Water and Agriculture

Sustainability, Markets and Policies

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Agriculture is a major user of water and is responsible for much of its pollution. But the agricultural sector faces increasing competition for scarce water supplies from urban and industrial users and, increasingly, to sustain ecosystems.  This conference proceedings explores how both governments and the private sector can expand the role of markets to allocate water used by all sectors and to get agricultural producers to account for the pollution that their sector generates.



The Spanish National Irrigation Plan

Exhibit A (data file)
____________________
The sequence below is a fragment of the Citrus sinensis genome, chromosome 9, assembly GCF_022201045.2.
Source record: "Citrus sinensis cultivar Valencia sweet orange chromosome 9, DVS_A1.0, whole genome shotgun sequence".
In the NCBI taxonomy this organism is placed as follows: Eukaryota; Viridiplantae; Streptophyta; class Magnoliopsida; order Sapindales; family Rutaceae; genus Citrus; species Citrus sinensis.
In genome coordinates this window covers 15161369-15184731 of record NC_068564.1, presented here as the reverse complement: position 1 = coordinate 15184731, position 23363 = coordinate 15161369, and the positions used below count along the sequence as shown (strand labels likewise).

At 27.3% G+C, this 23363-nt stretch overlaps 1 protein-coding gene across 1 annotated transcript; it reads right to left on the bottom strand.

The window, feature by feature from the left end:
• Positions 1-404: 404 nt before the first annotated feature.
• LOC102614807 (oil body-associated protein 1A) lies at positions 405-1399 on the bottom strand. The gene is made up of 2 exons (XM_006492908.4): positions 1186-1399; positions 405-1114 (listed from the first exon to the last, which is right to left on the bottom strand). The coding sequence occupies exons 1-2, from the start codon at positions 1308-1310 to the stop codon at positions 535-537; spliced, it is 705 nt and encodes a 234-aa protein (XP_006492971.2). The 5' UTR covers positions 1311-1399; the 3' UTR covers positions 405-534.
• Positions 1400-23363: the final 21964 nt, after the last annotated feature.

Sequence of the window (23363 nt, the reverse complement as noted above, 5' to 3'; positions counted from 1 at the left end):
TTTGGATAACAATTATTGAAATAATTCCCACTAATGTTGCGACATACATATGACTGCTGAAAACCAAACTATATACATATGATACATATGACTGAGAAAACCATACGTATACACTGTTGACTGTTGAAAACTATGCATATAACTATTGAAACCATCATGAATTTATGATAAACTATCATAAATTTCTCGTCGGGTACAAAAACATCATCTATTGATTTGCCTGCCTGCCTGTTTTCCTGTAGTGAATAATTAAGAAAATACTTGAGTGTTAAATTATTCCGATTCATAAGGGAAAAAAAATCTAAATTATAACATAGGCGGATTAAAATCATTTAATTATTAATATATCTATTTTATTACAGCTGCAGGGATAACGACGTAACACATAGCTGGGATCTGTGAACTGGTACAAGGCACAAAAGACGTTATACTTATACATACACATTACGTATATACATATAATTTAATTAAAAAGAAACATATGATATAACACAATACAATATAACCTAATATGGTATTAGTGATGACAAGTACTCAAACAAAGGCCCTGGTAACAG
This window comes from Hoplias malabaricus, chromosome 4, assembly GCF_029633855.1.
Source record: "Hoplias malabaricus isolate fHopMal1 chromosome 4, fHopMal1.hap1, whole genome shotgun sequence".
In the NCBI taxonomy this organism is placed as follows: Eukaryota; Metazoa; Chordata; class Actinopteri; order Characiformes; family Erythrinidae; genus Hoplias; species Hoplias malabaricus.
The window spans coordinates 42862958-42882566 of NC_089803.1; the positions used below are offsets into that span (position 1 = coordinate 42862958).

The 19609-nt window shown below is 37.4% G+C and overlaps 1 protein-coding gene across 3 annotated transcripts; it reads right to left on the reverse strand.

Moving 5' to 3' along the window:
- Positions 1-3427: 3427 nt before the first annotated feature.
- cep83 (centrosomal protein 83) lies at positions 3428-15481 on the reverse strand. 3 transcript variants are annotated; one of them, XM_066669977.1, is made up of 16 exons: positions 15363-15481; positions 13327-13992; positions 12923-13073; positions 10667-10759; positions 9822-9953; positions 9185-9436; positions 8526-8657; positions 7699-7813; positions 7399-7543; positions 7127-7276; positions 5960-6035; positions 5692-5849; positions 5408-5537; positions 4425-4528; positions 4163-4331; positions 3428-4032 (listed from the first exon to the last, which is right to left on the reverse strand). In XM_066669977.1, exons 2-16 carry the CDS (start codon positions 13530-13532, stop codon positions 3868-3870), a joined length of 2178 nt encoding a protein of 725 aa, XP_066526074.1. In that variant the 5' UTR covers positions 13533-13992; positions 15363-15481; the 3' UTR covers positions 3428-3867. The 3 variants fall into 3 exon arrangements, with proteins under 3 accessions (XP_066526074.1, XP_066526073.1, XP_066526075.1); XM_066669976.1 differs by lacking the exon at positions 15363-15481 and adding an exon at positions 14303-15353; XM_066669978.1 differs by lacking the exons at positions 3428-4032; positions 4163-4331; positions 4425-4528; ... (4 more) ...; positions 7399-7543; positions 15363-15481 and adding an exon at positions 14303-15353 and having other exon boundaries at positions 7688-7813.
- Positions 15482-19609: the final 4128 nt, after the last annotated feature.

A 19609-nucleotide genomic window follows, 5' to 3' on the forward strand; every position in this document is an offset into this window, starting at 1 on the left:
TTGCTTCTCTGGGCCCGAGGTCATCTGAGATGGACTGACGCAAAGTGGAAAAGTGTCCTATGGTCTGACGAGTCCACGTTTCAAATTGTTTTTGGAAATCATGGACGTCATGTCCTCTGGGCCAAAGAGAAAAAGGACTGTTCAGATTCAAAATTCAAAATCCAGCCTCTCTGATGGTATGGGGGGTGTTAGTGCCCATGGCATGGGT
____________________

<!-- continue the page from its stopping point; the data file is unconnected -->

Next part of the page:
The climatic conditions in the major part of the Spanish territory belong to the Mediterranean type. That means medium to high temperatures with warm and extended summer seasons in the eastern and southern regions, while in the inland, for instance in the Central “Meseta”, differences between winter and summer temperatures are wider than in coastal regions. For that reason, it can be found a wide range of types of irrigation systems, conditioned by factors like their geographical situation in the national territory: not only different crops, yields and watering methods but diverse structural, economic and social aspects. Nevertheless, the common characteristic of these regions is an uncertain and low rainfall regime added to frequent and long periods of drought. Historically, in a great part of rural zones irrigation has played a critical role for rural population to avoid poverty and sometimes starvation. Today, there are still in Spain a great number of rural zones in which no other options for development are significant except irrigation-based agriculture. The disappearance of agriculture in these rural zones will imply depopulation and the abandonment of the land with negative environmental impacts and a great imbalance in the population territorial distribution. But in many cases, this type of agriculture has negative environmental impacts too: very low efficiency of water use, due to old distribution networks and flooding irrigation methods; over-exploited aquifers and diffuse pollution. During the last decades, agriculture in many countries has to face challenges such as: decreasing subsidies, compliance with an environmental legislation more and more restrictive, severe restrictions to the use of water and, at the same time, the need for farmers to produce competitive goods in a global market. The implementation of the new water policy approaches and measures, e.g. water pricing, must take into account all these circumstances and its consequences to the future of the agriculture in many rural zones of Spain. The Spanish National Irrigation Plan (PNR) aims to help the irrigation-based agriculture to face all these challenges, developing five programmes and building a new financing system tailored to the different irrigation systems and reinforcing the relationship between administrations and stakeholders, mainly the irrigating farmers’ communities.


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